Sun | May 24, 2020

Environmentalist raises concern about fish dynamiting

Published:Wednesday | December 31, 1969 | 7:00 PM

Christopher Serju, Gleaner Reporter

SALT RIVER, Clarendon:THE INABILITY of the authorities to curb incidents of dynamiting by rogue fishers who continue to carry out this illegal activity unchecked, especially in the Portland Bight Protected Area (PBPA), is a matter of grave concern to Ingrid Parchment, executive director of the Caribbean Coastal Area Management (C-CAM) Foundation.

Parchment shared her frustration during C-CAM's observation of World Wetlands Day at its field office in Salt River, Clarendon, on Friday, February 1, a day earlier than the actual February 2 worldwide observance.

She told The Gleaner: "This whole matter of dynamiting has been a sore point in this area from Old Harbour Bay to Alligator Pond and nothing, nothing is being done. Dynamite does come not into this country like how you carry other things in your suitcase. It is a regulated thing. It should be one of the easiest things to stop."

Comparing the impact of one stick of dynamite to a very intense hurricane, in that it devastates the entire marine space within the explosion zone - killing in one blow, a number of marine species of all ages - she is not convinced that the marine police are on top of the situation.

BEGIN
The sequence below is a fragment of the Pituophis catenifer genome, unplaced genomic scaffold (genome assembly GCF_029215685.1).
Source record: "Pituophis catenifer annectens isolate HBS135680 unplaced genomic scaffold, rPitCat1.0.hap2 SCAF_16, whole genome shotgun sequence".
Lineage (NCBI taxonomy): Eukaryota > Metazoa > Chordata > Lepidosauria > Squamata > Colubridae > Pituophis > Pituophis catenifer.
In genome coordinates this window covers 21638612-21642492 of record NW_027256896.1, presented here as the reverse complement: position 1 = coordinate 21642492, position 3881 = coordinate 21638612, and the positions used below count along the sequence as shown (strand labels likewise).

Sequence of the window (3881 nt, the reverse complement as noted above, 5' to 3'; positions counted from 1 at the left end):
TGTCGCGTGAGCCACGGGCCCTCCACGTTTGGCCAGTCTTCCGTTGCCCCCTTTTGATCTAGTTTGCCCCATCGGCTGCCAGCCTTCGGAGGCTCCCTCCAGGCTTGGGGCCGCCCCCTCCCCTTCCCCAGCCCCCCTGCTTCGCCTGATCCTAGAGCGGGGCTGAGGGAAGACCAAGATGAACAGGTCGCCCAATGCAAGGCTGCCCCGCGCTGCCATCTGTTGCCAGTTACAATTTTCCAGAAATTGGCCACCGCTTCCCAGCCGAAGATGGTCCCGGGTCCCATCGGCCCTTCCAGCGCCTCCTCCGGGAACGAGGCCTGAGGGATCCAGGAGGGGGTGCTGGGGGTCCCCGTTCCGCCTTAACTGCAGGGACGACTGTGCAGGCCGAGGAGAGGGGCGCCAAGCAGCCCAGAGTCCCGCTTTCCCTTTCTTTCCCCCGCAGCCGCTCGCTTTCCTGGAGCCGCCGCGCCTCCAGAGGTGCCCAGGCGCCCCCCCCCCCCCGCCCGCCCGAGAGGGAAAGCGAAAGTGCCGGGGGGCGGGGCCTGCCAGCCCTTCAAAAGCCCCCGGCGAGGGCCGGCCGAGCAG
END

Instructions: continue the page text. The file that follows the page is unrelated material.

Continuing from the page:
"You are going to tell me that they don't know who is giving it to the fishermen going out there? Which fishermen have it?" she queried.


Meanwhile, a member of the Marine Police Division, headquartered in Kingston, said they were unaware that the dynamiting was an issue in the protected area which encompasses three fish sanctuaries.

However, an official in the fisheries division of the agriculture ministry said Parchment's concerns were well grounded in reality and a major concern for that agency as well. In fact, the fisheries expert also endorsed Parchment's recommendation for a comprehensive national environmental awareness campaign. This would include information about the impact of dynamiting on fish and how to recognise those so affected.

It is an issue about which the environmentalist is very passionate. "We need to educate people about what dynamited fish look like. What is really the size of a lobster we should be eating? These are things that we, as a people, need to consider because the more you kill off the baby fish, the less you have to catch and the thing is that they are killing off so much more than just fish."

In keeping with the day's activities which were celebrated under the theme 'Wetlands and Water Management', C-CAM's message to the many high school students in attendance centred on the importance of wetlands to Jamaica's sustainability and the livelihood of its people.